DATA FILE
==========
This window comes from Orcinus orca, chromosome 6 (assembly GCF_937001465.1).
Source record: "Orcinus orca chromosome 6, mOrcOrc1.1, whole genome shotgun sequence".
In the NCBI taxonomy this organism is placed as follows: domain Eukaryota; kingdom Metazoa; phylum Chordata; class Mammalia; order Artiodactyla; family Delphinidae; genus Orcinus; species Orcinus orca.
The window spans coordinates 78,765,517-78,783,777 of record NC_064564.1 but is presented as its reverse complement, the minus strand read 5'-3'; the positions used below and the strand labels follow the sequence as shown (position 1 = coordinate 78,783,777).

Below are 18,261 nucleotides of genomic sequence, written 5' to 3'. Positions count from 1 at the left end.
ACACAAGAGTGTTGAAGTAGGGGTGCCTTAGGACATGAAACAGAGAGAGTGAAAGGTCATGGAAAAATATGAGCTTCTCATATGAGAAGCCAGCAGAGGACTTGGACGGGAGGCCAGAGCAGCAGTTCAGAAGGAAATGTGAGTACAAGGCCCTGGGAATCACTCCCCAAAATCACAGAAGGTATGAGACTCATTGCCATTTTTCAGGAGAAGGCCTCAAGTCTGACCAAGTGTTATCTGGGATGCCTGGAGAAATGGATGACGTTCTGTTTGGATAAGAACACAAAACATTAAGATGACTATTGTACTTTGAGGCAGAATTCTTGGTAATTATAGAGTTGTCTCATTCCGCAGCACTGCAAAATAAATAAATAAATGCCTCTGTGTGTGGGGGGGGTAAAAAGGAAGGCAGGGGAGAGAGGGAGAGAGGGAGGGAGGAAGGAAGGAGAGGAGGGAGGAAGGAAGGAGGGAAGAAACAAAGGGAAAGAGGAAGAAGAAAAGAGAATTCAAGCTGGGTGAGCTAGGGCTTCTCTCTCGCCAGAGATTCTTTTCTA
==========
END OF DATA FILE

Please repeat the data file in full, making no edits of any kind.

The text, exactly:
This window comes from Orcinus orca, chromosome 6 (assembly GCF_937001465.1).
Source record: "Orcinus orca chromosome 6, mOrcOrc1.1, whole genome shotgun sequence".
In the NCBI taxonomy this organism is placed as follows: domain Eukaryota; kingdom Metazoa; phylum Chordata; class Mammalia; order Artiodactyla; family Delphinidae; genus Orcinus; species Orcinus orca.
The window spans coordinates 78,765,517-78,783,777 of record NC_064564.1 but is presented as its reverse complement, the minus strand read 5'-3'; the positions used below and the strand labels follow the sequence as shown (position 1 = coordinate 78,783,777).

Below are 18,261 nucleotides of genomic sequence, written 5' to 3'. Positions count from 1 at the left end.
ACACAAGAGTGTTGAAGTAGGGGTGCCTTAGGACATGAAACAGAGAGAGTGAAAGGTCATGGAAAAATATGAGCTTCTCATATGAGAAGCCAGCAGAGGACTTGGACGGGAGGCCAGAGCAGCAGTTCAGAAGGAAATGTGAGTACAAGGCCCTGGGAATCACTCCCCAAAATCACAGAAGGTATGAGACTCATTGCCATTTTTCAGGAGAAGGCCTCAAGTCTGACCAAGTGTTATCTGGGATGCCTGGAGAAATGGATGACGTTCTGTTTGGATAAGAACACAAAACATTAAGATGACTATTGTACTTTGAGGCAGAATTCTTGGTAATTATAGAGTTGTCTCATTCCGCAGCACTGCAAAATAAATAAATAAATGCCTCTGTGTGTGGGGGGGGTAAAAAGGAAGGCAGGGGAGAGAGGGAGAGAGGGAGGGAGGAAGGAAGGAGAGGAGGGAGGAAGGAAGGAGGGAAGAAACAAAGGGAAAGAGGAAGAAGAAAAGAGAATTCAAGCTGGGTGAGCTAGGGCTTCTCTCTCGCCAGAGATTCTTTTCTA